For several decades the Chinese enjoyed a close working relationship with the Soviet Union. Perks of this relationship included access to Soviet military equipment which was ages ahead of what China could produce locally on its own. Local license production was eventually granted while other designs emerging became illegal copies of originals found elsewhere in the world. Over time, an indigenous initiative arose which allowed the Chinese military to begin designing, developing and mass-producing local weaponry made to exact Chinese specifications. The timing was quite perfect for the Chinese, however, for the Soviet-Chinese relationship broke down in the 1950s on political and ideological grounds - leading to the Sino-Soviet Split of 1960 - and did not recover until the 1990s. In that span, however, the Chinese continued to work from the earned knowledge and developed in-house weapons such as the Type 79 Submachine Gun.
The Type 79 was designed throughout the 1970s to which pre-production models finally emerged in 1981. Serial production then followed in 1983. The weapon became a highly conventional submachine gun design with one major exception - it was designed around a gas-operation (with rotating bolt) while many other submachine guns were generally developed around the blowback system of operation. This led to commonality with other existing Chinese assault and service rifles which were, of course, Soviet in their origin - many Kalashnikov types included. Additionally, the system did not rely on a heavy internal working set and made for a lighter and overall compact weapon. Such a weapon became standard issue for Chinese Army, internal security and special forces elements within time. Beyond that, the Type 79 was traditionally arranged with a large rectangular receiver, hinged folding wire buttstock and integrated pistol grip. Construction was of steel stampings and the weapon was chambered for the Soviet 7.62x25mm Tokarev pistol cartridge which gave good man-stopping capabilities. A safety and fire mode selector were fitted to the right side of the receiver within easy reach of the trigger function (obviously influenced by the Kalashnikov design and arrangement). A 20-round straight detachable box magazine was fitted into a well ahead of the pistol grip and trigger unit in the usual way. The charging handle was set to the right side of the receiver and iron sights were set at the receiver top and at the muzzle. The gas cylinder was mounted over the barrel in the traditional Kalashnikov style.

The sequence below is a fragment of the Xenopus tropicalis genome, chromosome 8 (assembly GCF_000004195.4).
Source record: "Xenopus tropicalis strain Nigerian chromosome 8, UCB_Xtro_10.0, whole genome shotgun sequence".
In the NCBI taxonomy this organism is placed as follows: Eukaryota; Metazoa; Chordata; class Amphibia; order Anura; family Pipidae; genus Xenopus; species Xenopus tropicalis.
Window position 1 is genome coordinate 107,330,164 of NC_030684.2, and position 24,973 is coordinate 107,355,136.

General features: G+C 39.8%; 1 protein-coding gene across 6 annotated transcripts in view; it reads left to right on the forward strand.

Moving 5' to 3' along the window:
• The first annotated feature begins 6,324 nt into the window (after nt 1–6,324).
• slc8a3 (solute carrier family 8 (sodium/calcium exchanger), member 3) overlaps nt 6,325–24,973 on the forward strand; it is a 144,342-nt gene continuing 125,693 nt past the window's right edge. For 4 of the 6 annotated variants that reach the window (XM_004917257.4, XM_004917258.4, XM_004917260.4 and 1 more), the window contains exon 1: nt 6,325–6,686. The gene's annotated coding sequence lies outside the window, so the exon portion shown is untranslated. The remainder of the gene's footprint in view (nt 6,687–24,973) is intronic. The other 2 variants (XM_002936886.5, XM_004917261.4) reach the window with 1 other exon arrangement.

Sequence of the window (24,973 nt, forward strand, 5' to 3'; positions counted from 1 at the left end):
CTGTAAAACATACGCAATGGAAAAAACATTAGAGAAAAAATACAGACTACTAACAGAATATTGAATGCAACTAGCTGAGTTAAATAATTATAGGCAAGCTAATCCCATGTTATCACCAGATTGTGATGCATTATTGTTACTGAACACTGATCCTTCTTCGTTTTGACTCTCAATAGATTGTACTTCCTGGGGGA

At its core, the Type 79 was a no-frills submachine gun entry that reportedly gave a good account of itself in a rather busy market. Rate-of-fire was acceptable at 500 rounds per minute and control was deemed good for a weapon of this class. Effective range was out to 200 meters though the Type 79 was ever only really intended for short-to-medium engagements. The weapon went on to see production on a large scale - over 290,000 examples believed produced since inception in 1979 and still ongoing today (2012) - while its gas-operated action gave good service. The Type 79 was eventually simplified with the arrival of the Type 85 Submachine Gun of 1985, this series reverting back to the widely-accepted blowback system of operation and featured a new cylindrical receiver with hinged folding wire stock and curved 30-round detachable box magazine.